Impartiality and economic pick-up lines

From a blatantly partisan perspective I guess I am somewhat pleased that the RBA has deigned to stick its neck out and suggest that the Rudd Labor Government’s first budget is “mildly contractionary” overall. As Scott Murdoch notes for the SMH, this is manna from heaven with respect to economic credibility for the government. Certainly what we have seen over the last few months is that different economic commentators have interpreted the budget differently, with the result that the mainstream media outlets have been polluted with mixed messages. Inherently this sort of environment benefits the Federal Opposition, with Shadow Treasurer Malcolm Turnbull needing only to reference the expert opinion of some of the commentators who heavily criticised the budget to score some points. The government can of course reference the expert opinion of other commentators who offered begrudging approval, but the result of such a rebuttal is that the average observer is left feeling unsure of who they should really believe.

In this modern era of economic conservatism, of course, the opinion of the RBA board is held in markedly higher esteem than your average economist, and it is likely that Federal Labor is going to be able to dine out on this little “mildly contractionary” comment for some time. The “is not”, “is too” squabble between those two argumentative siblings in parliament (Wayne and Malcolm) has arguably just been settled for the time being; settled by the booming voice of an angry father that leaves Malcolm somewhat chastened and Wayne quiet, but vindicated.

Part of me can’t help wondering, though, whether the RBA board has gone too far by including an explicit summary interpretation of effect of Labor’s budget policies in its public minutes. The crucial line from the minutes is as follows:

Measured in terms of the change in the surplus, fiscal policy was expected to impart a mildly contractionary effect on the economy in 2008/09.

It is one thing to suggest that a certain policy measure is likely to be on balance inflationary or inflationary, and quite another to suggest without rigorous and public explanation that fiscal policy is on the whole inflationary or not inflationary. To be honest, I would have thought it was bordering on misleading to attempt to interpret fiscal policy based solely on the state of the surplus, without at all considering the associated policy measures that the government has implemented.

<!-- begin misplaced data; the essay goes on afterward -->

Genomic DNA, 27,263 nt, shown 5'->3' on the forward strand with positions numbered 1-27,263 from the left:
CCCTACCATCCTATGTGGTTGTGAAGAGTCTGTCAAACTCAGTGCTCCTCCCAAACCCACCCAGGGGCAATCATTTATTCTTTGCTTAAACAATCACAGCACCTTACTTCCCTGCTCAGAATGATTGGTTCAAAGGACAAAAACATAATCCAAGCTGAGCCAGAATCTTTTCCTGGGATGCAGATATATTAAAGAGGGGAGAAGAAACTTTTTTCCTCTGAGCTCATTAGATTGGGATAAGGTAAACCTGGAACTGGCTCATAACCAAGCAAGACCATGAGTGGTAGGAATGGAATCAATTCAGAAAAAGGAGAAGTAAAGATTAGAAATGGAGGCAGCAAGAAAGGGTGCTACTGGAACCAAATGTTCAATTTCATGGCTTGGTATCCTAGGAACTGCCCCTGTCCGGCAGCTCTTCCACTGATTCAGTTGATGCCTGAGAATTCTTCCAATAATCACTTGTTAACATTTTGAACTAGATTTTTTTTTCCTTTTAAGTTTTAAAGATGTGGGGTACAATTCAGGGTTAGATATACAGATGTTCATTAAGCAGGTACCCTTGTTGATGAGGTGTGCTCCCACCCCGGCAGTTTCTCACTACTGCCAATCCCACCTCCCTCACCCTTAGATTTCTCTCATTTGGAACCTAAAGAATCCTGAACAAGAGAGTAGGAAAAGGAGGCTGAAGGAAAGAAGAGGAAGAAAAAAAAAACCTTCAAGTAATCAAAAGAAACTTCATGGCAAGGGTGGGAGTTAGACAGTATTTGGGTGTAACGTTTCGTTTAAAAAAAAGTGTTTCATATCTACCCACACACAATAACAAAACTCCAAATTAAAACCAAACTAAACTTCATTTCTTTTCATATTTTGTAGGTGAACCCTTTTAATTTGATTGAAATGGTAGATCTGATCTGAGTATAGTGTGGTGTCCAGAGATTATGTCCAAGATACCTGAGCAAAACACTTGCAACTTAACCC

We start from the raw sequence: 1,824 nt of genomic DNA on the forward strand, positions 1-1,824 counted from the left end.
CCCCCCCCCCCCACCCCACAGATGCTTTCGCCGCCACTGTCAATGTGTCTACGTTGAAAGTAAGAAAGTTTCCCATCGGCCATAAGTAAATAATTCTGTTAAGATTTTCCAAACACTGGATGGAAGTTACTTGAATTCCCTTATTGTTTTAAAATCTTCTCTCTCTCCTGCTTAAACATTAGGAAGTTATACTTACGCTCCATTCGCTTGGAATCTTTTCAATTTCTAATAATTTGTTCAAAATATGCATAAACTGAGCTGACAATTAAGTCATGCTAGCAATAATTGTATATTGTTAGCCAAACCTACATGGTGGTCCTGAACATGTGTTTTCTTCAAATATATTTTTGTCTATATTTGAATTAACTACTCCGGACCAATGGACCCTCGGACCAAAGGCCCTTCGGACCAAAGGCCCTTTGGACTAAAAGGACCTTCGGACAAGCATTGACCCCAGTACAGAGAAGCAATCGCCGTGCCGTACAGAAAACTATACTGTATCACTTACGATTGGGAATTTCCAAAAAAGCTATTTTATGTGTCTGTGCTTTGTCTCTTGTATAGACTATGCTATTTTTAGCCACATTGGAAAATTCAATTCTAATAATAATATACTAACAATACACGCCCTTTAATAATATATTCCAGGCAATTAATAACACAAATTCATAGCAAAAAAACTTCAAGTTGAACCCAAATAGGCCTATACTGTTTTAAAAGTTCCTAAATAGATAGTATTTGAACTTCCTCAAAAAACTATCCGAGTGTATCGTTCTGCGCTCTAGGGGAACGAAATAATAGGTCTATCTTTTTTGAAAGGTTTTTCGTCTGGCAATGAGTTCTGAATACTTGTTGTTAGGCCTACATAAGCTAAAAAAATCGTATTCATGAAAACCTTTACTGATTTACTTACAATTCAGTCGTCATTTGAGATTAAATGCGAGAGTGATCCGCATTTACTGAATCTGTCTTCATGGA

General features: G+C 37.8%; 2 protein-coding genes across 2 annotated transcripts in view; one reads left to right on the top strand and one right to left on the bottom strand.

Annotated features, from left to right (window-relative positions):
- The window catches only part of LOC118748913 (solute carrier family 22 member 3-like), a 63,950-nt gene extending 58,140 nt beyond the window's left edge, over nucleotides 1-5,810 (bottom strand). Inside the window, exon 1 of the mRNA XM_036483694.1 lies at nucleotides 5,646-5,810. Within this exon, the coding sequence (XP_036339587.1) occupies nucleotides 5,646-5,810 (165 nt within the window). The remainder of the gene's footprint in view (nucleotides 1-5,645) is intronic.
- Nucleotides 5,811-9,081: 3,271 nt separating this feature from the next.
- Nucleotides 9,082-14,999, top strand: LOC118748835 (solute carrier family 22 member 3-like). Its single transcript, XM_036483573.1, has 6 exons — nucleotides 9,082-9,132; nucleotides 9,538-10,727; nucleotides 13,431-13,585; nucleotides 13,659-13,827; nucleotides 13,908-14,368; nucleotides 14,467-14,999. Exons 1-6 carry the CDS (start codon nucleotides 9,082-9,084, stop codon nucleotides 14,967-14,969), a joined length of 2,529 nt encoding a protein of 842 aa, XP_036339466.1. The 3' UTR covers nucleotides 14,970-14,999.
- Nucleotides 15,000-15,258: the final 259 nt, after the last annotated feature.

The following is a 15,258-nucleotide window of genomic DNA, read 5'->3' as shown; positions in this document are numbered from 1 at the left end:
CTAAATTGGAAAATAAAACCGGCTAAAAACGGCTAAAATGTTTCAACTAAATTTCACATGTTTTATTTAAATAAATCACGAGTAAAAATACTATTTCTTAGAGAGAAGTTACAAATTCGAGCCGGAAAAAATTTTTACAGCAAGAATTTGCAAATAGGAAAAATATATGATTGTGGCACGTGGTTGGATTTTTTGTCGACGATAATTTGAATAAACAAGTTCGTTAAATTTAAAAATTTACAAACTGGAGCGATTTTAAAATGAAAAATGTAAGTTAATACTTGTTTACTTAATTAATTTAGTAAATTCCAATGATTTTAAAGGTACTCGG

It’s likely that this little observation from the board was included flippantly rather than because the board’s impartiality is in question, but either way on the whole I don’t think it is particularly helpful – except for making the government feel a little good about itself.

Picking fights with Glenn Stevens

The Coalition are still in search for a strong position to take to the media and the electorate when it comes to matters of inflation and interest rates. To be honest they have it bloody difficult; the Rudd Government has all the running on this issue, given that the Howard Government can in some respects be judged politically culpable for the current situation. We have not quite reached the point from which the Coalition can implicate the government in the blame for future potential interest rate rises, and any attempts to do so would no doubt draw an immediate and likely quite convincing rebuttal from Messrs Rudd and Swan.

Opposition Leader Brendan Nelson’s latest approach seems to be to beat up on the RBA. He does not seem to be ready to question the economics of the bank’s recent decisions to raise interest rates, but rather to question whether the RBA is taking into consideration the stress being placed on those with home loans:

In an unprecedented swipe at the bank chief, Dr Nelson said he supported the independence of the Reserve, but added: “I don’t believe that independence should be incompatible with sensitivity to and caring for the people that are affected by (monetary) policies.”

I am not particularly convinced this is a wise line of argument to run with, although one can see it starting to resonate with the electorate should the interest rate hikes continue to come thick and fast over the next year or two. If it does resonate, of course, it will only be for somewhat dubious reasons. The reality of course is that the Reserve Bank board does not invite mortgagees with their tales of woe into meetings, and base their decisions on their lamentations. The board bases its decisions in relation to interest rates on what it thinks is most suitable for the national economy, given the prevailing conditions. The measures at the board’s disposal are simplistic and really quite blunt; it does not really have the instruments at hand to treat any wounds it may be inflicting on the faceless thousands with mortgages across the country. If such “treatment” is indeed deemed necessary, it can only be realistically be meted out by the elected government of the nation, not the unelected board of the national bank.

In short, if Nelson wants to speak out on behalf of those Australians who are suffering financial stress as a result of the state of the national economy, he should be encouraging the Rudd Government to do something about it, and not pestering Glenn Stevens.